Approximately a quarter of Americans have had their medical records leaked, with research finding that more than 79.6 million people have been caught up in data breaches. Around 71% of the breaches originate due to the hacking of a healthcare provider.

Research carried out by the US-based cybersecurity company Incogni, alongside data published by the US Department of Health and Human Services, detailed how since 2020, healthcare providers were reported to have experienced 1,572 breaches, accounting for 57.6% of all American healthcare profiles that have been exposed.

At the same time, the report by Incogni found the same pattern with reported ransomware attacks finding that since 2020 approximately 76.1% of attacks targeted healthcare providers. The most common cause for a breach is described by the research as hacking and IT incidents, accounting for 1,622 breaches and affecting 136.8 million healthcare profiles.

The biggest breach named in the report was the 2021 breach of the optometry company 20/20 Eye Care Network, which saw the healthcare data of approximately 3.3 million Americans breached after hostile actors were able to access the company’s cloud storage systems.

Darius Belejevas, head of data protection service Incogni, said: “The transition to electronic health systems has undoubtedly brought numerous benefits to the healthcare sector, but it has also introduced significant risks. The exposure of sensitive health information can have devastating consequences for individuals, as their data might be further used by data brokers or even criminals. Incogni advocates for more stringent privacy and security measures for entities that manage patient information.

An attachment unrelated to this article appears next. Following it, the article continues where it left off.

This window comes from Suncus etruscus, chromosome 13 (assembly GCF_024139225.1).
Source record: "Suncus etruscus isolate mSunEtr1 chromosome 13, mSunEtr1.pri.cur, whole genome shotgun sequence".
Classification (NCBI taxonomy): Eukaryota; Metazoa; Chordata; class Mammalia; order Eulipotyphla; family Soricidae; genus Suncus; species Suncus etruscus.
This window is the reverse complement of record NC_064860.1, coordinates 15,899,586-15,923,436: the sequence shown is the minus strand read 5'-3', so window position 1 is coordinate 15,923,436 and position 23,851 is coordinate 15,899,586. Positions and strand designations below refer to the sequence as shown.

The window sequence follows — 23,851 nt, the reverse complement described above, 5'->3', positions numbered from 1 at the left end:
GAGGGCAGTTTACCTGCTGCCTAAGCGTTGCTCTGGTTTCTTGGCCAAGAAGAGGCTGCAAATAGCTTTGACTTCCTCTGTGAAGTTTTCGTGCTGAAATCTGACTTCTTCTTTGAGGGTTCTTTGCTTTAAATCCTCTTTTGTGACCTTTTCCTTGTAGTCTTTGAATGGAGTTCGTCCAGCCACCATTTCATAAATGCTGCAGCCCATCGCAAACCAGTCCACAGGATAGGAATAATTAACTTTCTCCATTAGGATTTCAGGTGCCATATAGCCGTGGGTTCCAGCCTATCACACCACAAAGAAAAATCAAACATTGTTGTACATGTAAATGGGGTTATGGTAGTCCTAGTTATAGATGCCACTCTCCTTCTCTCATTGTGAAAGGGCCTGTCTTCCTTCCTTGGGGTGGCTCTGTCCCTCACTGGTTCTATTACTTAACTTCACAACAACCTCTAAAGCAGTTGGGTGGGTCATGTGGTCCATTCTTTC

“As breaches continue to compromise patient privacy, they also put patients’ safety at risk and erode their trust in the healthcare system. Moreover, they can lead to identity theft, medical fraud, and other forms of exploitation.”

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The healthcare-centric cybersecurity market is expected to steadily grow alongside the rise in attacks on healthcare facilities. Research by GlobalData found that the global cybersecurity market will be worth $334bn by 2030, having grown at a compound annual growth rate (CAGR) of 10% between 2022 and 2030. Additionally, separate research by UK cybersecurity company Sophos, found that only 24% of healthcare organisations were able to disrupt a ransomware attack before the attackers encrypted their data – down from 34% in 2022.

The reasons for cyberattacks on healthcare facilities vary across several causes, but in the past few years cyberattacks on hospitals and healthcare facilities have been used as a tool for disruption from hostile states such as Russia.